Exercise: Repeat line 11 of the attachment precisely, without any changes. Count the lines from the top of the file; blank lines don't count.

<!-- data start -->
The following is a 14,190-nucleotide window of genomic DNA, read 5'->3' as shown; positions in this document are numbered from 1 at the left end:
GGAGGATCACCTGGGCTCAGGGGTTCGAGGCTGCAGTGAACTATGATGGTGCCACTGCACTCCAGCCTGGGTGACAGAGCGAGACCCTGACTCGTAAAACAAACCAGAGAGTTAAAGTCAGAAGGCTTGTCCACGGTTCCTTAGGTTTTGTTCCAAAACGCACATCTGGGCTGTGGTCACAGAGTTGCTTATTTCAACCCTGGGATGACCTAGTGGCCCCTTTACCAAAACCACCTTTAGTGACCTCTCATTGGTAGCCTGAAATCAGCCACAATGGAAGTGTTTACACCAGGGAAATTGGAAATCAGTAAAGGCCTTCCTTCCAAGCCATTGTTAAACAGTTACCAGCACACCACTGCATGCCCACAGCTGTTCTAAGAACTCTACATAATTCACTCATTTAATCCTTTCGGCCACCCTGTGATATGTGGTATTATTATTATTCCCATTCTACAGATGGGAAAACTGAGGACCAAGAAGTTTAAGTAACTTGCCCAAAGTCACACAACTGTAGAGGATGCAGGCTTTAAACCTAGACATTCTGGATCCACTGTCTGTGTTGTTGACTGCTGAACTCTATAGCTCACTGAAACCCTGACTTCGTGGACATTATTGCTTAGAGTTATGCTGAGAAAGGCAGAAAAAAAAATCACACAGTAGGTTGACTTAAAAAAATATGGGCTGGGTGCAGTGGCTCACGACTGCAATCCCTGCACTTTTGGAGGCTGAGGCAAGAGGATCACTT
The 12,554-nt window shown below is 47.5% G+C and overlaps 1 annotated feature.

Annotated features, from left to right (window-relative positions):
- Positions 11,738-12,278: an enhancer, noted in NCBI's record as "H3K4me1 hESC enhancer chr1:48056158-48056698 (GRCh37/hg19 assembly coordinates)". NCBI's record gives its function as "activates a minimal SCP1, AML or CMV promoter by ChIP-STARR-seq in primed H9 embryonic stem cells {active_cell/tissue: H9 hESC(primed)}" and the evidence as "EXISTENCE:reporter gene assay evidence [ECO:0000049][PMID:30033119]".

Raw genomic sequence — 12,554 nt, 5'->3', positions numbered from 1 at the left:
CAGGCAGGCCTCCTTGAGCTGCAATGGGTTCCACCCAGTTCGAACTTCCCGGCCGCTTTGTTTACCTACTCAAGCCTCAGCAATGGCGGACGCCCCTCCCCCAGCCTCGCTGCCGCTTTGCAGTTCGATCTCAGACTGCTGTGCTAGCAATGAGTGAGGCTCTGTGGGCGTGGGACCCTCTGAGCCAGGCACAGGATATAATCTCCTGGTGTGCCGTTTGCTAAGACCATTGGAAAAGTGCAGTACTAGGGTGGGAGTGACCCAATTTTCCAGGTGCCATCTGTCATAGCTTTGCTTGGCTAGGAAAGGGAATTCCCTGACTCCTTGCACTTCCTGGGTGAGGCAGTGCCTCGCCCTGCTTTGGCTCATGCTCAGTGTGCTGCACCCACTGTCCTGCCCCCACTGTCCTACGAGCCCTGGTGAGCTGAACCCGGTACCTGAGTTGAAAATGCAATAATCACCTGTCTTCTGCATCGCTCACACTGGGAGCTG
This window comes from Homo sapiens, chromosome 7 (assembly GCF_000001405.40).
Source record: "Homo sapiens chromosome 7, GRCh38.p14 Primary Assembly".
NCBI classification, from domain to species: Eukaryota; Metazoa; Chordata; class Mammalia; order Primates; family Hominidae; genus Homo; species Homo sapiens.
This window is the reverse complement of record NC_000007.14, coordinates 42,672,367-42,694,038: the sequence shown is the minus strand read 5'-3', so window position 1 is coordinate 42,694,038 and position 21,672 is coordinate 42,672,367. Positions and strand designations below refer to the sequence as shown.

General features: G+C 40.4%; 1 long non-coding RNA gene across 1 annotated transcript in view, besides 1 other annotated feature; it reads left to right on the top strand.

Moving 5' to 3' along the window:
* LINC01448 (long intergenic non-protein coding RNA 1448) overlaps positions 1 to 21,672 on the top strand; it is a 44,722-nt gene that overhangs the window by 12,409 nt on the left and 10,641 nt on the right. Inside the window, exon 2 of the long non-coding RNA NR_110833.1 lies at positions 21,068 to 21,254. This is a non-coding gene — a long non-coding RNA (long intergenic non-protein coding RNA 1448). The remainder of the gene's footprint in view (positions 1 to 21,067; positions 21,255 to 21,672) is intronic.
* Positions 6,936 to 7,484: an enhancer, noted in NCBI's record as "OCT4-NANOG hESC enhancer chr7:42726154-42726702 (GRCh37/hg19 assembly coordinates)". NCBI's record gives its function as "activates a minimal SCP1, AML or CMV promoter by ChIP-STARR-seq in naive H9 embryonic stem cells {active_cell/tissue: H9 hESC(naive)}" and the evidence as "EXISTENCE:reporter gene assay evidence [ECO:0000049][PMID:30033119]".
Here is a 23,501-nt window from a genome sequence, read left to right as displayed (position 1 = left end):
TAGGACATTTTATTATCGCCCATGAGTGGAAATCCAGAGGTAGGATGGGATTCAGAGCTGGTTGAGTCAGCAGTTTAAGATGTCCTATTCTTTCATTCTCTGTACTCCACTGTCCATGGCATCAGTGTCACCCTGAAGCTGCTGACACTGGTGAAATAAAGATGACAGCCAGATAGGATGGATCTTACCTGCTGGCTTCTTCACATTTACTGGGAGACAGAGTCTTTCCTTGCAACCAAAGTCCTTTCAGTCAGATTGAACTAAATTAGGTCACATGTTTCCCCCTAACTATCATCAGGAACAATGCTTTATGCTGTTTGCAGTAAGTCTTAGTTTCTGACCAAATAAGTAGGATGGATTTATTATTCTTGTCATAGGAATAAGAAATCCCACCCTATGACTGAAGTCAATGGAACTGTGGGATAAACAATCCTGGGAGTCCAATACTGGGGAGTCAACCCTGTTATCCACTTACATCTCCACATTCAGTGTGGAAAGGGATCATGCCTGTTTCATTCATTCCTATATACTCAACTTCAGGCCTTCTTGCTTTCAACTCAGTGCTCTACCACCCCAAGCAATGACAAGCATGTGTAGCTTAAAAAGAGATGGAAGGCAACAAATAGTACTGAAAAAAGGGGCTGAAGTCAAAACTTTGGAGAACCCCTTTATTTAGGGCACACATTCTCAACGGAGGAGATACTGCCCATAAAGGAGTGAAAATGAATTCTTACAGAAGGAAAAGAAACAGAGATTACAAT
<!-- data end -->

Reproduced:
This window is the reverse complement of record NC_000007.14, coordinates 42,672,367-42,694,038: the sequence shown is the minus strand read 5'-3', so window position 1 is coordinate 42,694,038 and position 21,672 is coordinate 42,672,367. Positions and strand designations below refer to the sequence as shown.